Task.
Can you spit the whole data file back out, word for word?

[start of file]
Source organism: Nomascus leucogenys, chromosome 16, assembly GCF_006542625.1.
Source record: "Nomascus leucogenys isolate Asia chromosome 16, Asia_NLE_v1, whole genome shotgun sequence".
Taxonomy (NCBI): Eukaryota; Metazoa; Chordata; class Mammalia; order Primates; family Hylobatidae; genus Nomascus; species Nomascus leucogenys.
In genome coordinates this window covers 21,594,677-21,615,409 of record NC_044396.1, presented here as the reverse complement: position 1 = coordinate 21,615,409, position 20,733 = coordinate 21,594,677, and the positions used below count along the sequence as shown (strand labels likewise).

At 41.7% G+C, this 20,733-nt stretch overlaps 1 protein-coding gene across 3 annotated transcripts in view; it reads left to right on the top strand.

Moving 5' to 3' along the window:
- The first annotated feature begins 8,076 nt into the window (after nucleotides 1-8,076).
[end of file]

Source organism: Nomascus leucogenys, chromosome 16, assembly GCF_006542625.1.
Source record: "Nomascus leucogenys isolate Asia chromosome 16, Asia_NLE_v1, whole genome shotgun sequence".
Taxonomy (NCBI): Eukaryota; Metazoa; Chordata; class Mammalia; order Primates; family Hylobatidae; genus Nomascus; species Nomascus leucogenys.
In genome coordinates this window covers 21,594,677-21,615,409 of record NC_044396.1, presented here as the reverse complement: position 1 = coordinate 21,615,409, position 20,733 = coordinate 21,594,677, and the positions used below count along the sequence as shown (strand labels likewise).

At 41.7% G+C, this 20,733-nt stretch overlaps 1 protein-coding gene across 3 annotated transcripts in view; it reads left to right on the top strand.

Moving 5' to 3' along the window:
- The first annotated feature begins 8,076 nt into the window (after nucleotides 1-8,076).